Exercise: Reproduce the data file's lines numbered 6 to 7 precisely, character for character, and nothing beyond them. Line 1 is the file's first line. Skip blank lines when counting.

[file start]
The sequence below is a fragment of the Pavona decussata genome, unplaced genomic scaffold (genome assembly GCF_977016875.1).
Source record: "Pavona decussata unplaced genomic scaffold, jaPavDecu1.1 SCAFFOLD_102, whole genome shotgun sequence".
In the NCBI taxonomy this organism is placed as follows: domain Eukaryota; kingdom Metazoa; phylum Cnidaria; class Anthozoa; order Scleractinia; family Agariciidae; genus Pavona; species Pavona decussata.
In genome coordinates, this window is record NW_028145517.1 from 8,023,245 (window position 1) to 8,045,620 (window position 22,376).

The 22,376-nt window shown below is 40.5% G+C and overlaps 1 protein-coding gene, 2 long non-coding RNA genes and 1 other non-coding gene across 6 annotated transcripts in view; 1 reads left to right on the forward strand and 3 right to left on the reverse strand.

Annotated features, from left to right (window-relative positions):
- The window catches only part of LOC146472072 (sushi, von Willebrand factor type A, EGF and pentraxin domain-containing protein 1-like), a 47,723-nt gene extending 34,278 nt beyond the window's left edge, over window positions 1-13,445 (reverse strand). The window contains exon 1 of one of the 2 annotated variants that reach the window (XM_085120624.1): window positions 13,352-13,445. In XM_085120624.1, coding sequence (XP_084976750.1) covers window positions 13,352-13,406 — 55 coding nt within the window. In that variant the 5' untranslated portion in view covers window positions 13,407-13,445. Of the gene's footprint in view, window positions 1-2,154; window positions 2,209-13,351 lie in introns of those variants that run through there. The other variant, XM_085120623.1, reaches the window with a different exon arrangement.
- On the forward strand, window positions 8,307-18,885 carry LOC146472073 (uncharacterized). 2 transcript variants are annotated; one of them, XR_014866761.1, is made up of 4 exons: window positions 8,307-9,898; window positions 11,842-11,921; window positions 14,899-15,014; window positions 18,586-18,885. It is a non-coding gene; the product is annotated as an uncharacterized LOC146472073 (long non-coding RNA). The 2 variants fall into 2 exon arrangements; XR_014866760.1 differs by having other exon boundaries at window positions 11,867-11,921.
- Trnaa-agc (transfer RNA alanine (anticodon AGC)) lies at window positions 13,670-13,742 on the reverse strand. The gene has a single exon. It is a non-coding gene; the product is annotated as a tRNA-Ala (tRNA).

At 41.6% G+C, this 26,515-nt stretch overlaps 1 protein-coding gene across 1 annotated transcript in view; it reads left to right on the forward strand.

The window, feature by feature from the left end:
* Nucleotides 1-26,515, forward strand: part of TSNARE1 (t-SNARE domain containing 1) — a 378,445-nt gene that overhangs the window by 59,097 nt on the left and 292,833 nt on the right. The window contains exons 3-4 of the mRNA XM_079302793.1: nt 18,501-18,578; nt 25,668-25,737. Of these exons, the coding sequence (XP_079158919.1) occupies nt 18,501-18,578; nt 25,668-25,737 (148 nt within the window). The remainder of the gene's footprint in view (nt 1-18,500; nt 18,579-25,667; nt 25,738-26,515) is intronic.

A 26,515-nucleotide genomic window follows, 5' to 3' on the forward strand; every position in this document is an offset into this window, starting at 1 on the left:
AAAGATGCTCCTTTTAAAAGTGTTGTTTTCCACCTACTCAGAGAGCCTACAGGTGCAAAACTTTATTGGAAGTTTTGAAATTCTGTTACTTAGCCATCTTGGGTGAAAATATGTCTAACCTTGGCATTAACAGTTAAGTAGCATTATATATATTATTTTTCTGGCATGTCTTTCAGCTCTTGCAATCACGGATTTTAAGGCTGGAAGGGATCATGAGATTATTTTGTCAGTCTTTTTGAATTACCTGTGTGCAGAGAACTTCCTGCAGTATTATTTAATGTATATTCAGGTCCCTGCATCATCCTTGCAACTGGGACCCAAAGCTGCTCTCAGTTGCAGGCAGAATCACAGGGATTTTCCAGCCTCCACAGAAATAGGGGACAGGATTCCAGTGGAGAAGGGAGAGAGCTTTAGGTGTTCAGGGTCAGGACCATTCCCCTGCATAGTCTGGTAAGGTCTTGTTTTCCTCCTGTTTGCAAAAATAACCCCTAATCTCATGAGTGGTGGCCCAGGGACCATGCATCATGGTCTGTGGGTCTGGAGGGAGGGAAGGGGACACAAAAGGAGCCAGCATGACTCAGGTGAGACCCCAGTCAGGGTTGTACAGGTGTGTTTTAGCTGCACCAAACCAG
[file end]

Annotated features, from left to right (window-relative positions):
- The window catches only part of LOC146472072 (sushi, von Willebrand factor type A, EGF and pentraxin domain-containing protein 1-like), a 47,723-nt gene extending 34,278 nt beyond the window's left edge, over window positions 1-13,445 (reverse strand). The window contains exon 1 of one of the 2 annotated variants that reach the window (XM_085120624.1): window positions 13,352-13,445. In XM_085120624.1, coding sequence (XP_084976750.1) covers window positions 13,352-13,406 — 55 coding nt within the window. In that variant the 5' untranslated portion in view covers window positions 13,407-13,445. Of the gene's footprint in view, window positions 1-2,154; window positions 2,209-13,351 lie in introns of those variants that run through there. The other variant, XM_085120623.1, reaches the window with a different exon arrangement.